Shaibu (2016) in his journalism practice in Nigeria stated the gold and landmines that dot the way of the practitioner. These include:

1. Killings. 2. Assassinations. 3. Threats, acid bathing. 4. Beatings.


34 6. Hostile environment of media practice.

7. Lack of access to information inspite of constitutional provisions and foi Act. 8. Weak capacity building or in – house training exposures.

9. Inadequate resources.

10. Inadequate staffing based on poor manning levels that have no bearing with professionalism. 11. Inadequate professional equipment.

12. Ownership distortions and references that justifies “he who pays the piper dictates the tune”. 13. Defective gatekeeping.

14. Corruption – rooted in poor salaries that are not paid as at when due that perpetually make the practitioners slaves of the brown envelop syndrome.

An example of best practice reporting that we can gleen from is the reporting of Richard Quest of CNN (Cable Network News). Here and from this reporting impresario we can affirm that:

1. Content is vital.

2. The voice, no matter the quality can best be utilized to maximum advantage by any reporter. 3. Passion and dexterity of the reporter are vital.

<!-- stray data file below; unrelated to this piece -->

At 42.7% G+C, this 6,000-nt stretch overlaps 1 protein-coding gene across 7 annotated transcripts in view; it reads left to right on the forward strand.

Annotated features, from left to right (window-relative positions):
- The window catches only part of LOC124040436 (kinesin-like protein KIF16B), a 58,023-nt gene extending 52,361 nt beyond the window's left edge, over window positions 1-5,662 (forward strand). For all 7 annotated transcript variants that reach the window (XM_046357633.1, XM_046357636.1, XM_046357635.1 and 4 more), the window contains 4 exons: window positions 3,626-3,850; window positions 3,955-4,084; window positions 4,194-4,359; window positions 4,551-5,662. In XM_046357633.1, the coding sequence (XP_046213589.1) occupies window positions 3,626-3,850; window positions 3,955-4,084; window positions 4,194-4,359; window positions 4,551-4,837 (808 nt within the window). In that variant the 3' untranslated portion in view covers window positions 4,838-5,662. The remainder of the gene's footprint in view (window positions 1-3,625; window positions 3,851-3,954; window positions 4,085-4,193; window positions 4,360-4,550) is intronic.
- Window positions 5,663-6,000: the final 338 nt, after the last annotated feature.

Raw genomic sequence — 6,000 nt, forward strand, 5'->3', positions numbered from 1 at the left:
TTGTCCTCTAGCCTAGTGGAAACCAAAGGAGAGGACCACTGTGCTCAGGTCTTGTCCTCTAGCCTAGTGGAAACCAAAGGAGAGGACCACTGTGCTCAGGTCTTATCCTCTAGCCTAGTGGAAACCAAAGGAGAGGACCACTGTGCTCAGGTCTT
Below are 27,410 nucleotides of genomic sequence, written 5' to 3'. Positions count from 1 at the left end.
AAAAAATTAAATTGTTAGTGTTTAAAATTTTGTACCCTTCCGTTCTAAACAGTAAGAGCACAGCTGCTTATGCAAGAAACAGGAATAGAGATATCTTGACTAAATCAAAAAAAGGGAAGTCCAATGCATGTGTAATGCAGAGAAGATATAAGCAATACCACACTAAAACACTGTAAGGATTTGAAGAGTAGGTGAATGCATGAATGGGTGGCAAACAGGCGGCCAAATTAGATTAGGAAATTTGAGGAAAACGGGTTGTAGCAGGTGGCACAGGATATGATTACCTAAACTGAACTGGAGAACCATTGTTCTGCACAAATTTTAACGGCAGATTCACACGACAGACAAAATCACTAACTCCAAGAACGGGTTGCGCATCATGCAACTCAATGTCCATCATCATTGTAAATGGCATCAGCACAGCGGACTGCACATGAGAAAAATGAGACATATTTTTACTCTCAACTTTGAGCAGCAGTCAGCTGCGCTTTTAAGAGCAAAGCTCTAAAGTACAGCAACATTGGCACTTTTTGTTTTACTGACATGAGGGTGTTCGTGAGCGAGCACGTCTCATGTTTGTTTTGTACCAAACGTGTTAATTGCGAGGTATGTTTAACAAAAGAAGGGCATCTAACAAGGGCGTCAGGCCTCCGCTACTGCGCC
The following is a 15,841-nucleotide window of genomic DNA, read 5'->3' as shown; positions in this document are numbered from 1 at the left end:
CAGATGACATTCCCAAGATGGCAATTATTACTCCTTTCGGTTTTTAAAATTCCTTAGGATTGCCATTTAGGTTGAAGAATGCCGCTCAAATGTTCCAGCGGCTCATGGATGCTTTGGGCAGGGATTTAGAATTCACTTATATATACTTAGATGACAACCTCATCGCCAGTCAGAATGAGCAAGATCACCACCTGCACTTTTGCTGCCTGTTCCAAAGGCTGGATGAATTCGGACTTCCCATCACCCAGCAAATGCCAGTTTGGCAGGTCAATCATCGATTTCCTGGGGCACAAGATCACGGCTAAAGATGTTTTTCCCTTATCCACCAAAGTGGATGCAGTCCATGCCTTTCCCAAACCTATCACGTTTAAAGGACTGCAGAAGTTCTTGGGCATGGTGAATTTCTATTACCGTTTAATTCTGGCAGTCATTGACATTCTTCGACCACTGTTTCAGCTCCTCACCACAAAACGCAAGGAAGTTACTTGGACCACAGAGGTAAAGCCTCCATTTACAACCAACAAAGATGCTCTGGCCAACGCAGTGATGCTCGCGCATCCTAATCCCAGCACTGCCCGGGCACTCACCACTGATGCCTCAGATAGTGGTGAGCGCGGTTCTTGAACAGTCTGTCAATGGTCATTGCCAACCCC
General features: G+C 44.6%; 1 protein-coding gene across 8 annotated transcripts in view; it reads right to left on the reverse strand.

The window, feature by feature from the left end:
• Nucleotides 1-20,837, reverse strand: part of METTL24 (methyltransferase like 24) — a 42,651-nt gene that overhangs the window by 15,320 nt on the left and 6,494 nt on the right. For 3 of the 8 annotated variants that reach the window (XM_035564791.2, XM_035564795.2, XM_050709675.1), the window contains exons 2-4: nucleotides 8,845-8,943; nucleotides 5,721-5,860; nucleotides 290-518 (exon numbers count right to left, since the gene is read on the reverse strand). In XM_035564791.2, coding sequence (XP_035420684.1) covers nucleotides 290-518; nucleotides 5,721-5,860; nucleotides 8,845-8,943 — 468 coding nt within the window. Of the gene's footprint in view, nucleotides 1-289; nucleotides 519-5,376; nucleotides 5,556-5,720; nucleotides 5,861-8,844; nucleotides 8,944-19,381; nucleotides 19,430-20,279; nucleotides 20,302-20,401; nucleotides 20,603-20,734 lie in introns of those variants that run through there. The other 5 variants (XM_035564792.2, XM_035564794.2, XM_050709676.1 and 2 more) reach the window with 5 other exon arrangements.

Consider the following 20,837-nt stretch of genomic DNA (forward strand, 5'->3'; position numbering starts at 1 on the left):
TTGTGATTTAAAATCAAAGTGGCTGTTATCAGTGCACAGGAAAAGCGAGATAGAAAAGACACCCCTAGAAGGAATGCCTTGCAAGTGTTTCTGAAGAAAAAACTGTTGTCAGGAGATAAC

4. A neck or nose to smell reportable materials. 5. A passionate quest to pursue reportable materials. 6. Etc.

These are all assets that a Reporter must have or aspire to have in the total areas of radio, television and social media reporting – that have their different approaches to presentations of the materials that are gathered.

In Shaibu (2005) update of what he calls “reporting sans frontiers” in Nigeria the following are possible areas for reporting.

1. Business reporting. 2. Agricultural reporting. 3. Reporting on environment. 4. Educational reporting. 5. ICT and info tech reporting. 6. Judicial, court, legal reporting. 7. Reporting on corruption. 8. Crime and criminality reporting. 9. Drugs and Drug Addiction reporting.

10. Children, Youthful/Adolescent behavior reporting. 11. Fashion reporting.

12. Design reporting

13. Domestic issues and Domestic violence reporting. 14. War reporting.

15. Terror and terrorism reporting. 16. Political reporting.

17. Political violence reporting. 18. Human Rights reporting.

19. Employment, unemployment reporting. 20. Schools, tertiary reporting.

21. Historical reporting. 22. Reporting on our Heroes. 23. Commercial reporting.